By Joe Guzzardi
February 3, 2016
Gross bureaucratic malfeasance has allowed illegal immigrant children to be placed into what U.S. Attorney Steven Dettlebach called “modern-day slavery.” Among the culpable in the criminal treatment of unaccompanied Central American minors from the recent border surges are the Department of Homeland Security (DHS), Health and Human Services (HHS), and the Office of Refugee Resettlement. A January 26 front-page Washington Post story revealed the sordid details.
The huge Central American migration overwhelmed the federal agencies responsible for assuring that the children were safely relocated with their United States’ families. Unable to keep up with the migrant flow, social workers stopped verifying many sponsors’ identities, discontinued site visits to review the in-home conditions, and no longer considered past child molestation and homicide charges which would automatically disqualify potential hosts. Even deportable illegal alien sponsors qualified.
For the traffickers, getting access to the children was easy. They went to minors’ detention centers to get permission to take the teenagers’ on friends-of-the-family grounds. The applications weren’t vetted. Initially, HHS stopped fingerprinting most adults who claimed a child, then dropped the requirement for original copies of birth certificates to prove a sponsor’s identity. Finally, HHS decided not to complete forms that requests the sponsors’ personal and identifying information before releasing the children. HHS also permitted sponsors to refuse post-release child services, another way the agency could check up on the migrants’ well-being. When the sponsors participated, but then discontinued, government agencies began a 30-day search for the child’s whereabouts. If unsuccessful, cases were closed without long-term follow up.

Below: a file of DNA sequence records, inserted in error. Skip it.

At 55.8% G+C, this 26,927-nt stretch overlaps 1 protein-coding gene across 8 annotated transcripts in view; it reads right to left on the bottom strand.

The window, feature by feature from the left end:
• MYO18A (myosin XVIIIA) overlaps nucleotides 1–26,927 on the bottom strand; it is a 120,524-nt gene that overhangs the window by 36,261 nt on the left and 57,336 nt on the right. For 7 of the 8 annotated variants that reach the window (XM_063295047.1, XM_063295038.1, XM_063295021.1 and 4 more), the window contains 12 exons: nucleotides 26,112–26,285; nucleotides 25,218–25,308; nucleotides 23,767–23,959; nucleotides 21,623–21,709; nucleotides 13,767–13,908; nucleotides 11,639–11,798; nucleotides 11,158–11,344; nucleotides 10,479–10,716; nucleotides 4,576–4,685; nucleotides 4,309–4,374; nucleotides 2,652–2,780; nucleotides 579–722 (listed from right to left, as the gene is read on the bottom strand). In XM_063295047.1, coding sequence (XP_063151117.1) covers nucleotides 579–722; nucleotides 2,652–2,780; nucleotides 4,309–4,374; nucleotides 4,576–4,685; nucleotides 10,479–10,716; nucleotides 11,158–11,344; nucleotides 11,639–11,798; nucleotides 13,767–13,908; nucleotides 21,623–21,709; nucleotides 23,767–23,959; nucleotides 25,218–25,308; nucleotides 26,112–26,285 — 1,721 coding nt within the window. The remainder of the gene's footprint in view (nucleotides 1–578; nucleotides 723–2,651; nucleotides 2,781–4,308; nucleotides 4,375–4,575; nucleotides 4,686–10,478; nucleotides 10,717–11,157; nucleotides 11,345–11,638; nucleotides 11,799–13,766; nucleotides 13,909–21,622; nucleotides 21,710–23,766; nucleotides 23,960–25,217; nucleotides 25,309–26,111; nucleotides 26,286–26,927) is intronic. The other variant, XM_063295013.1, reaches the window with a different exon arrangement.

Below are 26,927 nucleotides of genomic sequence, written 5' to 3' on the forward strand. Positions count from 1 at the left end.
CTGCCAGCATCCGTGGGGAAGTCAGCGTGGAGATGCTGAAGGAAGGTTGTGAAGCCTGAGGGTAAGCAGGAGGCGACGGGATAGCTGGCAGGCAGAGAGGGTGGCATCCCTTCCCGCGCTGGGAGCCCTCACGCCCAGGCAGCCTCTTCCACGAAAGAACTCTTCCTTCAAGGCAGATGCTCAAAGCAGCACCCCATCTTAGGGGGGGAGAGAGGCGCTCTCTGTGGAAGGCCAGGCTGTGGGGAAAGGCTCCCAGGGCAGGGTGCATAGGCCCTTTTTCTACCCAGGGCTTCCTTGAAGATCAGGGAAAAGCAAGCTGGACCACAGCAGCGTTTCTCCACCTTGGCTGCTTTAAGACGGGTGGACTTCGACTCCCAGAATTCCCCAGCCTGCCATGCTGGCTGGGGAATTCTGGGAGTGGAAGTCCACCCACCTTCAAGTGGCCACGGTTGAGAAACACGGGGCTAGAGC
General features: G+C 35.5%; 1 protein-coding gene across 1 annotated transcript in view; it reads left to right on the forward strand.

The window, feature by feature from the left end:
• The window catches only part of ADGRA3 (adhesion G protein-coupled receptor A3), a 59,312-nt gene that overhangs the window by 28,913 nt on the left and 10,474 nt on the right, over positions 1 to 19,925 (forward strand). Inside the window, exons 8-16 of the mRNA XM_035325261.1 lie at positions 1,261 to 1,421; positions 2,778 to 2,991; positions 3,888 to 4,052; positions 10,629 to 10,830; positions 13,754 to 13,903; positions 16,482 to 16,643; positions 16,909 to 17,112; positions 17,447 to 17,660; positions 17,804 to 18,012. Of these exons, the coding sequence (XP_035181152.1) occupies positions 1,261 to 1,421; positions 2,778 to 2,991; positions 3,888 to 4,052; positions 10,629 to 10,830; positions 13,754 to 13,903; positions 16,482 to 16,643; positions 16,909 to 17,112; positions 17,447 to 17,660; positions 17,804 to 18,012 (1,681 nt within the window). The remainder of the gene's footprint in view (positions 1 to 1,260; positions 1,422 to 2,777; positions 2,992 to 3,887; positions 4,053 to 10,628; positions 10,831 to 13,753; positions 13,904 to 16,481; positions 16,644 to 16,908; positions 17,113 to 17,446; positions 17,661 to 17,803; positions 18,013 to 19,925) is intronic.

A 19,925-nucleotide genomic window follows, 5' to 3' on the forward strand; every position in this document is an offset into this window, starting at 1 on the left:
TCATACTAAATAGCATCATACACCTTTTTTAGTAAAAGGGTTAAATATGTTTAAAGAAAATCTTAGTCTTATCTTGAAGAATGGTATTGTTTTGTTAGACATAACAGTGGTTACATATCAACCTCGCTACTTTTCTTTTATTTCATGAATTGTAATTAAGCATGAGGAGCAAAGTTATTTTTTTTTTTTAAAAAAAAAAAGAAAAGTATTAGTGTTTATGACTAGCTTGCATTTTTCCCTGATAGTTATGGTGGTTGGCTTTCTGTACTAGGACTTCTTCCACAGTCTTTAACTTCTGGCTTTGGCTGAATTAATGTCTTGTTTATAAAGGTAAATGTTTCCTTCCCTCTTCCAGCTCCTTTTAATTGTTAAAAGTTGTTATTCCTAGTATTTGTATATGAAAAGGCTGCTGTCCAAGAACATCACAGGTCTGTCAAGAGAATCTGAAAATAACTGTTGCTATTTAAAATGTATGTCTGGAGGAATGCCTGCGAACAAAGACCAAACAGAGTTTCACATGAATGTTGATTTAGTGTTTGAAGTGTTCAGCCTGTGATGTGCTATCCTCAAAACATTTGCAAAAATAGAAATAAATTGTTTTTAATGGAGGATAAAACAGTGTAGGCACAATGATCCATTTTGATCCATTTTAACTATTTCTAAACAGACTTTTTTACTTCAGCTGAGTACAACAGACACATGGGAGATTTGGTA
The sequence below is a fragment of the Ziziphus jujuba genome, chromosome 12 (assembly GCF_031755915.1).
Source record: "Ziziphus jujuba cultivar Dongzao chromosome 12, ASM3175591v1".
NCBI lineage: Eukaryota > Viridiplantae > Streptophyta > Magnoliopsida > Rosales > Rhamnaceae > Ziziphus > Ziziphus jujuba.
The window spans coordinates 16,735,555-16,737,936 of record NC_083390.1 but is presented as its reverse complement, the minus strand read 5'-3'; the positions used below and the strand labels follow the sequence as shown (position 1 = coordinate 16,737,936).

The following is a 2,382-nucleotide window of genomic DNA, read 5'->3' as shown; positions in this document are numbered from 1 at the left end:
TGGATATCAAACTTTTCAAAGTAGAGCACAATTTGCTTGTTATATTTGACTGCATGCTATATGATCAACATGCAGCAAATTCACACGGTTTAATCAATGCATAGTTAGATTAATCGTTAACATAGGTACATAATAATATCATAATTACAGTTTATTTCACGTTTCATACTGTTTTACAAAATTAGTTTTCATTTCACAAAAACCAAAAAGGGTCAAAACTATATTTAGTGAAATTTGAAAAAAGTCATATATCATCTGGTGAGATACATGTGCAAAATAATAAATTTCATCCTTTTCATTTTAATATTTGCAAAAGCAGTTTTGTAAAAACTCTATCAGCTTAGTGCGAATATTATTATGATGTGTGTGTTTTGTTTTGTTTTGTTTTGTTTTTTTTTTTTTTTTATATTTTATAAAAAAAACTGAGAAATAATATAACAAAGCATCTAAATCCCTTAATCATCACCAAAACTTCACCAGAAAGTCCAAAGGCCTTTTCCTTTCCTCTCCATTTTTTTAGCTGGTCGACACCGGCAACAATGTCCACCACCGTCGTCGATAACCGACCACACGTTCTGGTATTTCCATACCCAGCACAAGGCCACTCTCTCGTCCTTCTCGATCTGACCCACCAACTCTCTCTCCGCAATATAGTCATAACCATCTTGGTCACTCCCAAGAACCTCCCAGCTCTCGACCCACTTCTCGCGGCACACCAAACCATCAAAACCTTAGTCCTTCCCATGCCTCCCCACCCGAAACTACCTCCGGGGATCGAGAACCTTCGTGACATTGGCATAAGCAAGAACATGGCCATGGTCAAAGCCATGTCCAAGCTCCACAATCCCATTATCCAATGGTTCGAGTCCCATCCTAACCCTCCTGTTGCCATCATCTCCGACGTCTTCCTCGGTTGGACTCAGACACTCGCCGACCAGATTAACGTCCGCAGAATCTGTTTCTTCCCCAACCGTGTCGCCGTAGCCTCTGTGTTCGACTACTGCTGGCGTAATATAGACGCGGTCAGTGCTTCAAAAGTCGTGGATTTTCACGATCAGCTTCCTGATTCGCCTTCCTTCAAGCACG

In the Obama administration’s rush to minimize the bad publicity the border surge created, it made every effort to place the children as quickly as possible, a bad strategy as it turned out. A Senate investigation discovered that some unaccompanied minors ended up doing forced labor on Trillium Farms, a Marion, Ohio industrial egg producer, where they worked six or seven days a week, 12 hours a day. Traffickers repeatedly threatened the children and their families with physical abuse and occasionally, death.
While DHS Homeland Security Investigations (HSI) sat on the sidelines, FBI raids ended the Ohio abuse. HSI routinely accepts few human trafficking cases and does little to pursue illegal alien hiring or abuse claims, a level of disinterest consistent with the Obama administration’s lax enforcement procedures. After a six-month review that delved into how the government handled the roughly 125,000 alien children that have surged the border since 2011, Senator Rob Portman, chairman of the Permanent Subcommittee on Investigations, said: “It sounds like everything that could go wrong did go wrong.”
Scrambling to defend itself, the Department of Homeland Security announced the “Blue Campaign,” an effort to raise human trafficking awareness among the general public, first responders, law enforcement, educators, and businesses. But a more effective, permanent solution to human trafficking lies in a compassionate immigration policy that secures the border, protects the interior and discourages—rather than encourages or enables—illegal immigration which all too often fosters abuse.
Human trafficking is preventable but not as long as the perpetrators are confident apprehension and punishment are the exception rather than the rule.
Joe Guzzardi is a Californians for Population Stabilization Senior Writing Fellow. Contact him at [email protected]